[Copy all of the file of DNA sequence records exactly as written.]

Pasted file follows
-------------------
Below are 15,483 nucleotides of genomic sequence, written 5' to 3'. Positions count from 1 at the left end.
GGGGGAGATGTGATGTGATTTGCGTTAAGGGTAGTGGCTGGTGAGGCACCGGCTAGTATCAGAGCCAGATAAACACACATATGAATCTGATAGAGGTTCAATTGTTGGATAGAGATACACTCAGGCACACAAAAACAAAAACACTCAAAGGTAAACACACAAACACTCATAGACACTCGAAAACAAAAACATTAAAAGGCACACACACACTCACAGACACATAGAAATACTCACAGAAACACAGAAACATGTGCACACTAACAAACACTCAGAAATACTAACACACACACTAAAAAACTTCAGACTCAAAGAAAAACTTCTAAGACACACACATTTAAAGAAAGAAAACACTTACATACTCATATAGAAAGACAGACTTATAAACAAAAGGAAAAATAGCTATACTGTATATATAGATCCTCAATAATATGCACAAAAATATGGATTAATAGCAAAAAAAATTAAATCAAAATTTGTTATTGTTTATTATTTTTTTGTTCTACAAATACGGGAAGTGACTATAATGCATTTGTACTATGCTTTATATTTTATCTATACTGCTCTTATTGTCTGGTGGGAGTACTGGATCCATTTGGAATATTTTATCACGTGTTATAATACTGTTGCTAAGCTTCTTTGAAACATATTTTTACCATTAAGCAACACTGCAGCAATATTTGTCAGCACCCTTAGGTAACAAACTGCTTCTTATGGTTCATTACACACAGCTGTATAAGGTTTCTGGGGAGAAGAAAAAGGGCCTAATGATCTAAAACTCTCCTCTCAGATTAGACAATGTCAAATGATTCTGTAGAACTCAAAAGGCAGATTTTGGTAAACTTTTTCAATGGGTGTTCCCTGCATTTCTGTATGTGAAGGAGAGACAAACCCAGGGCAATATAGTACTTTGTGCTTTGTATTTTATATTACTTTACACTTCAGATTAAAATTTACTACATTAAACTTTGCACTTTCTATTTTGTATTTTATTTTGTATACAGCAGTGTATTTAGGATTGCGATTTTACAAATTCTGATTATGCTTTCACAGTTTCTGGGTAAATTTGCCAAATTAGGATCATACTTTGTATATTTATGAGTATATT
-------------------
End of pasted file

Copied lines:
Below are 15,483 nucleotides of genomic sequence, written 5' to 3'. Positions count from 1 at the left end.
GGGGGAGATGTGATGTGATTTGCGTTAAGGGTAGTGGCTGGTGAGGCACCGGCTAGTATCAGAGCCAGATAAACACACATATGAATCTGATAGAGGTTCAATTGTTGGATAGAGATACACTCAGGCACACAAAAACAAAAACACTCAAAGGTAAACACACAAACACTCATAGACACTCGAAAACAAAAACATTAAAAGGCACACACACACTCACAGACACATAGAAATACTCACAGAAACACAGAAACATGTGCACACTAACAAACACTCAGAAATACTAACACACACACTAAAAAACTTCAGACTCAAAGAAAAACTTCTAAGACACACACATTTAAAGAAAGAAAACACTTACATACTCATATAGAAAGACAGACTTATAAACAAAAGGAAAAATAGCTATACTGTATATATAGATCCTCAATAATATGCACAAAAATATGGATTAATAGCAAAAAAAATTAAATCAAAATTTGTTATTGTTTATTATTTTTTTGTTCTACAAATACGGGAAGTGACTATAATGCATTTGTACTATGCTTTATATTTTATCTATACTGCTCTTATTGTCTGGTGGGAGTACTGGATCCATTTGGAATATTTTATCACGTGTTATAATACTGTTGCTAAGCTTCTTTGAAACATATTTTTACCATTAAGCAACACTGCAGCAATATTTGTCAGCACCCTTAGGTAACAAACTGCTTCTTATGGTTCATTACACACAGCTGTATAAGGTTTCTGGGGAGAAGAAAAAGGGCCTAATGATCTAAAACTCTCCTCTCAGATTAGACAATGTCAAATGATTCTGTAGAACTCAAAAGGCAGATTTTGGTAAACTTTTTCAATGGGTGTTCCCTGCATTTCTGTATGTGAAGGAGAGACAAACCCAGGGCAATATAGTACTTTGTGCTTTGTATTTTATATTACTTTACACTTCAGATTAAAATTTACTACATTAAACTTTGCACTTTCTATTTTGTATTTTATTTTGTATACAGCAGTGTATTTAGGATTGCGATTTTACAAATTCTGATTATGCTTTCACAGTTTCTGGGTAAATTTGCCAAATTAGGATCATACTTTGTATATTTATGAGTATATT